In Errol Morris's new collection of essays on photography, he details the controversy over the New York Times's misidentification of a torture victim in a notorious Abu Ghraib photograph. In the image, a hooded man draped in a poncho stands on a box, arms out, wires connected to his fingertips in an accidentally Christ-like pose. On March 11, 2006, the Times identified the man as Ali Shalal Qaissi—nicknamed "Clawman" because of his deformed left hand—and ran a photograph of Qaissi holding the by-then iconic photograph. Within a week, the paper printed a retraction explaining that Qaissi was not, in fact, the man in that particular photograph—the real hooded man is named Abdou Hussain Saad Faleh. As it happened, on May 22, 2005 the Times had correctly identified the man as Faleh; but when fact-checkers were trying to confirm the 2006 story, they missed the earlier article due to a faulty set of search terms. Morris suggests that this error occurred because of our willingness to believe what we think we see, regardless of available data. Had post-liberation photographs of Qaissi depicted his deformed hand, it would have been immediately apparent that the Hooded Man was someone else. "It is easy to confuse photographs with reality," Morris writes, arguing that we look at this photograph and believe it to depict a moment of torture being carried out on a person we have since identified. "Our beliefs about the picture are confirmed" when we look at it, he adds, "except that we know nothing more than when we started." "It is often said that seeing is believing," Morris continues. "But we do not form our beliefs on the basis of what we see; rather, what we see is often determined by our beliefs. Believing is seeing, not the other way around."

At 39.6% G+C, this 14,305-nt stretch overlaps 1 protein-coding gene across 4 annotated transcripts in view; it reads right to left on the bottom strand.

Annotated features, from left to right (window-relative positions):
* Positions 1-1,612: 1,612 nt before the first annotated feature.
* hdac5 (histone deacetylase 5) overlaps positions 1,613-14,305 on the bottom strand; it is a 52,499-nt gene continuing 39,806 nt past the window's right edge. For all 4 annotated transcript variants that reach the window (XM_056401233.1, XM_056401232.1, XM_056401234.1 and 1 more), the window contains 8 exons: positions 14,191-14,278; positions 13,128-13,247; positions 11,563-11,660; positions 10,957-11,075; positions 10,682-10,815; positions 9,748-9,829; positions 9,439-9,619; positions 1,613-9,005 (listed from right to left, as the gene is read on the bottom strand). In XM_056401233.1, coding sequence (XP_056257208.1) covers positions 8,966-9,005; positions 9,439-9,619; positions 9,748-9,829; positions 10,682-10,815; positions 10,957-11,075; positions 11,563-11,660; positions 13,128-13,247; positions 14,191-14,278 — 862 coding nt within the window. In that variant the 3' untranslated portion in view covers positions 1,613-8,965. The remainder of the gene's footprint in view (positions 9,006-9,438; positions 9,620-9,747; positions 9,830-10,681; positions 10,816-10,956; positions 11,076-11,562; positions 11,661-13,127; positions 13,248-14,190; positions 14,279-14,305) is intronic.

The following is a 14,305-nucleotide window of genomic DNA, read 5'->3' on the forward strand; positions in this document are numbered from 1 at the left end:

Morris, the Academy Award-winning director of documentaries such as The Thin Blue Line, The Fog of War, and the recently-released Tabloid, uses the methods he perfected while researching these films to piece together what really happened in a variety of controversial photographs, from a shot of a Mickey Mouse doll in the rubble of southern Lebanon to the disturbing photographs of Sabrina Harman flashing a thumbs-up and a beauty queen smile over the bloodied body of a deceased prisoner in Abu Ghraib. Morris shows that the way we look at photos is crucial to how we see—and understand—the world, and challenges the assumption of photographic veracity, especially in images of politicized subjects. "When does a photograph document reality?" Morris asks. "When is it propaganda? When is it art? Can a single photograph be all three?"
In seeking answers, Morris teaches us how to get closer to the 'truth' of a photograph. One essay tries to unravel a mystery concerning two 1855 photos taken by Roger Fenton during the Crimean War. The first image depicts a dusty road not far from Sebastopol, littered with cannonballs, while the second shows the same scene, but with the cannonballs off to the side. Did Fenton move them off the road or onto it? Through a painstaking analysis of shadows, light, and the position of rocks on the hillside, as well as a trip to Crimea, Morris finds his answer: in one of the two photographs, a group of rocks have moved downhill, making it clear that the cannonballs were moved onto the road for the second picture.